45-minute session example
45-minute sessions were by far, my least popular session length. It was very rare that someone would choose this time, however, I did have a few people that didn’t want as hardcore of a workout as the 30-minute sessions but were still busy so couldn’t go for a full hour.
Here’s a quick example of a workout I would give to someone looking for 45-minute sessions for weight loss.
- Warm-up – 5 minutes
- Leg press – 2 sets of 12-15 reps
- Chest press 2 sets of 12-15 reps
- Seated row 2 sets of 12-15 reps
- Standing DB shoulders press 12-15 reps
- Incline treadmill walk or if fitness level allowed, 5 mins HIIT training
- Cooldown and stretch sessions
I used to concentrate on building muscle mass with my overweight clients rather than focusing on burning calories. This would help them to increase their metabolism so they were burning more calories by default each day. The bulk of the weight loss came from diet assistance and metabolic increase.
A 45-minute workout gives you a little extra time, so short rest periods are used between sets instead of using supersets. This can be more comfortable for a lot of clients, but, as you are still limited by time, it’s incredibly important that each set is completed to near failure to gain the most benefit.
45-minute sessions pros and cons
- Time for a trainer-assisted warm-up, cool down, and stretch session
- Slightly less intense than 30-minute sessions
- Good for people working on muscle building over several weekly sessions, as you can focus each workout on a body part
- Warmup and stretching sessions can be omitted if the client wants to focus more on training, allowing more sets to be completed during the session time.
- Less time means fewer sets can be achieved for a client looking for full-body workouts resulting in slower results.
- May still be too intense for beginner clients
Despite the fact that I hardly ever sold 45-minute sessions, my own workouts tend to last for around 35-45 minutes. The reason for this is that I count in my head for thirty seconds between each set, and then crack onto the next one. This allows me to get four or five exercises completed with four sets of each completed.
This is usually far too intense for most clients and pushing people to work like this can really make them struggle to the point where they may not want to continue training, which is understandable.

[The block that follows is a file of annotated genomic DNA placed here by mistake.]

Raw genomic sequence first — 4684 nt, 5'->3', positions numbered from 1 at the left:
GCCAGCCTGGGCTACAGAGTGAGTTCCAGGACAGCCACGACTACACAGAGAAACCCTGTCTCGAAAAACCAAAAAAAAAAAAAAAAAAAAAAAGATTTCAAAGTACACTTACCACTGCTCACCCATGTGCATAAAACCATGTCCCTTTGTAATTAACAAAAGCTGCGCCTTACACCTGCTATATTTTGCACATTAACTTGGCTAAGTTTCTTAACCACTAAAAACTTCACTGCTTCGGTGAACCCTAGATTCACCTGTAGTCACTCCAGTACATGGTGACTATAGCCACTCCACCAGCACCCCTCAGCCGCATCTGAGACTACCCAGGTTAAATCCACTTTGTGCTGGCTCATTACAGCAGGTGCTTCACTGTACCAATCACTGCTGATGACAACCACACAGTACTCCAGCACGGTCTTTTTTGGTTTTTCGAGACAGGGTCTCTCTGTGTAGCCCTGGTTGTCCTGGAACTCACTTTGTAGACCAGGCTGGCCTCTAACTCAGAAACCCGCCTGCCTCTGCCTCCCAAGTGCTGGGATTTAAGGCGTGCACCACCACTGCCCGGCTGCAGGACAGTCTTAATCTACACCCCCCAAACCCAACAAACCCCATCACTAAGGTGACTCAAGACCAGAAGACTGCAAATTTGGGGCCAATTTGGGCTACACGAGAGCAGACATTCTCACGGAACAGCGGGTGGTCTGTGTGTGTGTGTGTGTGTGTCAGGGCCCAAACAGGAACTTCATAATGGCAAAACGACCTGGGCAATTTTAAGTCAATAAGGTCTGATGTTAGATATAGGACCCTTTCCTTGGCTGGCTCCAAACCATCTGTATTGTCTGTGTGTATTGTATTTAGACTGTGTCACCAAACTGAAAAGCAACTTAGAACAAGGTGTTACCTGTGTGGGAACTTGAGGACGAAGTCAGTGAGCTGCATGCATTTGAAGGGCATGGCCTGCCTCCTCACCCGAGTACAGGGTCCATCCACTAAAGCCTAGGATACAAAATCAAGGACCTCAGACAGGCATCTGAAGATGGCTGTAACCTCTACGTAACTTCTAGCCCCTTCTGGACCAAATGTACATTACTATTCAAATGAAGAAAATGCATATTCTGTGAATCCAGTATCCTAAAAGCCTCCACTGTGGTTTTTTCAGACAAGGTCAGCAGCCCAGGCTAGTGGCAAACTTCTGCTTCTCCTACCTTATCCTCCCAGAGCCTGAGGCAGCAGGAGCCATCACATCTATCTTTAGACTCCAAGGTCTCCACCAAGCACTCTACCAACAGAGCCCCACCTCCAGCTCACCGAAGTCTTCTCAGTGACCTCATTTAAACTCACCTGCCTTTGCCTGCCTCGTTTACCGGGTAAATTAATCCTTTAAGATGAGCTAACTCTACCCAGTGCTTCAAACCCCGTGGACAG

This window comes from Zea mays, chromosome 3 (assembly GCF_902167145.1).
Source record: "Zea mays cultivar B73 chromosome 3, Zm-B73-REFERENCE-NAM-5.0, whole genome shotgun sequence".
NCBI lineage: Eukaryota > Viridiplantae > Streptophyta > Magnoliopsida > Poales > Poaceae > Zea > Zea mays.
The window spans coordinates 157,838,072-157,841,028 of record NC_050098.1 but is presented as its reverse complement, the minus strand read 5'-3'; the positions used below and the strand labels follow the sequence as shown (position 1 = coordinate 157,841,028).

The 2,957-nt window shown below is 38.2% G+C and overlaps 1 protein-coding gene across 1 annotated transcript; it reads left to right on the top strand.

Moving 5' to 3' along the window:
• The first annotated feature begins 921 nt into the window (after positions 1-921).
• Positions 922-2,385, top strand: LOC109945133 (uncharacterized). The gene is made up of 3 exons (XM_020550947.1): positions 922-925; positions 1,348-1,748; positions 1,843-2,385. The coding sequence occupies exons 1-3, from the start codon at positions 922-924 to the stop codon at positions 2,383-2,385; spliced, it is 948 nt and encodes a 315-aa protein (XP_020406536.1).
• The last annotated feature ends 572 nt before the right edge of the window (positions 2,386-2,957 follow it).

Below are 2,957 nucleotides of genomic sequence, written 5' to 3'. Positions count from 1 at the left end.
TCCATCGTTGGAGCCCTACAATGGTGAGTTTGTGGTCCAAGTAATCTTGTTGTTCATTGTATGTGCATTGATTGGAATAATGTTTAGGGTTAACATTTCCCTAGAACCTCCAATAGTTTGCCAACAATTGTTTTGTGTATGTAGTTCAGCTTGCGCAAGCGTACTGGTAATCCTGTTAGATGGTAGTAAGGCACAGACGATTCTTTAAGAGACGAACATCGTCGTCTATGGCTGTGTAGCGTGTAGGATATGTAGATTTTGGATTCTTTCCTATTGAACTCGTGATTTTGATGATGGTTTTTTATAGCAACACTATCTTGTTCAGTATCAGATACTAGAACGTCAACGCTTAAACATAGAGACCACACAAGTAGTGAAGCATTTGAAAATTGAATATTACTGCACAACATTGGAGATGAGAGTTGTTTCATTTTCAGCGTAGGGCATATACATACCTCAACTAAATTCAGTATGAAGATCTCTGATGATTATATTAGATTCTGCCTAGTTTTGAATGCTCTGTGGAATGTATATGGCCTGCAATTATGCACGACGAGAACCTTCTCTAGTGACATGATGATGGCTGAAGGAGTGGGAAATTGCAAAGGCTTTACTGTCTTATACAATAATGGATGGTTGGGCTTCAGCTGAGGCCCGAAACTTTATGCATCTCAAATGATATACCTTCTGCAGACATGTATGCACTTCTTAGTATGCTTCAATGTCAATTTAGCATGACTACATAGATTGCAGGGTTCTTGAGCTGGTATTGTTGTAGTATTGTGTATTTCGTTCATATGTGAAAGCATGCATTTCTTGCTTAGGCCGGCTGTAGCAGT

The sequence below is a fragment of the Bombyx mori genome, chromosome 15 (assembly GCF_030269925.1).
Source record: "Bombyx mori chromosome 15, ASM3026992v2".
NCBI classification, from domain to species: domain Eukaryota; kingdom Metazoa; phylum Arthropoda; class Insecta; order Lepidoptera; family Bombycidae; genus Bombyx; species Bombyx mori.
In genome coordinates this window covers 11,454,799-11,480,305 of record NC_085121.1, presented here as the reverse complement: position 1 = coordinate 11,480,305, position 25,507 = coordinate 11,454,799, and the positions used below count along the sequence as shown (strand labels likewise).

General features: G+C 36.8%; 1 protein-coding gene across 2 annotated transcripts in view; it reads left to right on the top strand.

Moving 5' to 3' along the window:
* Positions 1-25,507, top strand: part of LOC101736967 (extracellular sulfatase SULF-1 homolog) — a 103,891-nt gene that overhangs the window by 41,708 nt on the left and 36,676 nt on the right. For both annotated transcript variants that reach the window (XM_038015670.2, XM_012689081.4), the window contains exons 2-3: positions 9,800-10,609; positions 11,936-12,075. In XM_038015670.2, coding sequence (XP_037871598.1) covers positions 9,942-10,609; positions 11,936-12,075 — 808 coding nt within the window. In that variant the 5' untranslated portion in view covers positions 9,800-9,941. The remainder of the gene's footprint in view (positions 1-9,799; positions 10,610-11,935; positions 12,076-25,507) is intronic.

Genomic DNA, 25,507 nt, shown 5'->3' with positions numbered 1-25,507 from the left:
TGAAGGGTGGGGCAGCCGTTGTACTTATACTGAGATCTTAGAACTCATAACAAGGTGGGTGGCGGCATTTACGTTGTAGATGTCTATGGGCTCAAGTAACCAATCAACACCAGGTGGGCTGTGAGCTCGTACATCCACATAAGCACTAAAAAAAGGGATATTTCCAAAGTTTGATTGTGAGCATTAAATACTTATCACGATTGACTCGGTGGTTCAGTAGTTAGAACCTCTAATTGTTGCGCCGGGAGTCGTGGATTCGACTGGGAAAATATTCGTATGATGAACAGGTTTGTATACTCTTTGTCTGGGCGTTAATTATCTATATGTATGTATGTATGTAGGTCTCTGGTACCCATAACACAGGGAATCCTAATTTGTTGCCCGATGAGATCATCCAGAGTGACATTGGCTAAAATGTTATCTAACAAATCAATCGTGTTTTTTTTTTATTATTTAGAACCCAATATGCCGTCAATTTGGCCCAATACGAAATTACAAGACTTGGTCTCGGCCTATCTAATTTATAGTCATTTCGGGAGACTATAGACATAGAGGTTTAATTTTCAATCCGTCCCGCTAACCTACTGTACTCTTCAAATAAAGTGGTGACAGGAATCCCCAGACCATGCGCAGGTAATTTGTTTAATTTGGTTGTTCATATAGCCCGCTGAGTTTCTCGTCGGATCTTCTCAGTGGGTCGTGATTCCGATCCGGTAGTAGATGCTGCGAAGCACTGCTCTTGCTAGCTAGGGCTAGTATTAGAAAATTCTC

Once a client is in better shape, this is possible, but longer rest periods are usually advised.
60-minute session example
Here we go, the classic 1-hour personal training session, this is what you would expect to see from most trainers’ prescribed workouts. As I said, this was my second best-selling option, so I guess plenty of my clients had slightly more than an hour’s lunch break or didn’t mind dedicating a whole hour to training in the morning or evenings.
Here is an example of a full hour-long workout routine for a client that wanted to gain muscle.
- Warm-up – 5 mins
- Deadlift – 4 sets of 10 reps
- Barbell (or dumbbell) bench press – 4 sets of 10 reps
- T-bar rows – 4 sets of 10 reps
- Seated dumbbell shoulder press – 4 sets of 10 reps
- Cable crunches – 4 sets of 10-15 reps
If my clients could train with me twice per week whilst looking for muscle building, I would often split these workouts into the upper and lower body, so there was more time dedicated to each part of the body. Three sessions a week allowed me to split it into two body parts per workout, commonly referred to as “bro splits”. For example, Monday could be back and bi’s, Wednesday would be chest and tri’s, and Friday legs and shoulders.
60-minute session pros and cons
- More time for rest periods (Important when training for muscle building especially)
- More calories can be burnt if looking for weight loss
- More sets can be used, speeding up the results you can expect
- A less “rushed” feel to the workout
- Allows for a complete full-body workout to be completed if only using a trainer once per week
- May be too tiring for beginner clients
- May be difficult for some clients to fit into their schedule
- Could potentially be more time than is necessary to get results for some goals
- Harder to reschedule sessions
- More expensive
Is training for longer better?
Is it true that if you want to burn more calories or gain weight quicker, you should train for longer? If that’s the case, then we should do away with half-hour sessions and only let people train for an hour, right?